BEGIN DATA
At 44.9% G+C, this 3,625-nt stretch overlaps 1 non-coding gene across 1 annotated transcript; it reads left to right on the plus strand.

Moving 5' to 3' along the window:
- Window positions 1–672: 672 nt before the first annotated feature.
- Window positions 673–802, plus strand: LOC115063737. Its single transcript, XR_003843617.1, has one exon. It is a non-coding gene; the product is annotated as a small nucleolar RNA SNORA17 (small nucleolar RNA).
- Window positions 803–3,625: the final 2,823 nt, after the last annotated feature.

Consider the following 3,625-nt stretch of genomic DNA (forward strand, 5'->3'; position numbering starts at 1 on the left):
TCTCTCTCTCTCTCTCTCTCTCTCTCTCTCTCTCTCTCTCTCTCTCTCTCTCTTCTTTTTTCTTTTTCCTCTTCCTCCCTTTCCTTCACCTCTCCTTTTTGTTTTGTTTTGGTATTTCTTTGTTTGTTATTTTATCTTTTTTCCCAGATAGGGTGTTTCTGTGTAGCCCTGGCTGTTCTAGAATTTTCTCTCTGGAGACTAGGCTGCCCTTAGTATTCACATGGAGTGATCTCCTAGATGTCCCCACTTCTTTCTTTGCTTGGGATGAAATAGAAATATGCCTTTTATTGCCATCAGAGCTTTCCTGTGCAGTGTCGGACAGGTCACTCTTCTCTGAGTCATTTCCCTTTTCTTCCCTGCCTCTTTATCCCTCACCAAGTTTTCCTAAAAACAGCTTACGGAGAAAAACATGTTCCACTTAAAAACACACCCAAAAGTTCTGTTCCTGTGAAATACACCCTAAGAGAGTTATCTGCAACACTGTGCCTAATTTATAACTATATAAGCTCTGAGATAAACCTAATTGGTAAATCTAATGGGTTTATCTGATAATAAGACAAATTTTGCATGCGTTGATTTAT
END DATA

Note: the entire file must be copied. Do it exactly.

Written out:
At 44.9% G+C, this 3,625-nt stretch overlaps 1 non-coding gene across 1 annotated transcript; it reads left to right on the plus strand.

Moving 5' to 3' along the window:
- Window positions 1–672: 672 nt before the first annotated feature.
- Window positions 673–802, plus strand: LOC115063737. Its single transcript, XR_003843617.1, has one exon. It is a non-coding gene; the product is annotated as a small nucleolar RNA SNORA17 (small nucleolar RNA).
- Window positions 803–3,625: the final 2,823 nt, after the last annotated feature.

Consider the following 3,625-nt stretch of genomic DNA (forward strand, 5'->3'; position numbering starts at 1 on the left):
TCTCTCTCTCTCTCTCTCTCTCTCTCTCTCTCTCTCTCTCTCTCTCTCTCTCTTCTTTTTTCTTTTTCCTCTTCCTCCCTTTCCTTCACCTCTCCTTTTTGTTTTGTTTTGGTATTTCTTTGTTTGTTATTTTATCTTTTTTCCCAGATAGGGTGTTTCTGTGTAGCCCTGGCTGTTCTAGAATTTTCTCTCTGGAGACTAGGCTGCCCTTAGTATTCACATGGAGTGATCTCCTAGATGTCCCCACTTCTTTCTTTGCTTGGGATGAAATAGAAATATGCCTTTTATTGCCATCAGAGCTTTCCTGTGCAGTGTCGGACAGGTCACTCTTCTCTGAGTCATTTCCCTTTTCTTCCCTGCCTCTTTATCCCTCACCAAGTTTTCCTAAAAACAGCTTACGGAGAAAAACATGTTCCACTTAAAAACACACCCAAAAGTTCTGTTCCTGTGAAATACACCCTAAGAGAGTTATCTGCAACACTGTGCCTAATTTATAACTATATAAGCTCTGAGATAAACCTAATTGGTAAATCTAATGGGTTTATCTGATAATAAGACAAATTTTGCATGCGTTGATTTAT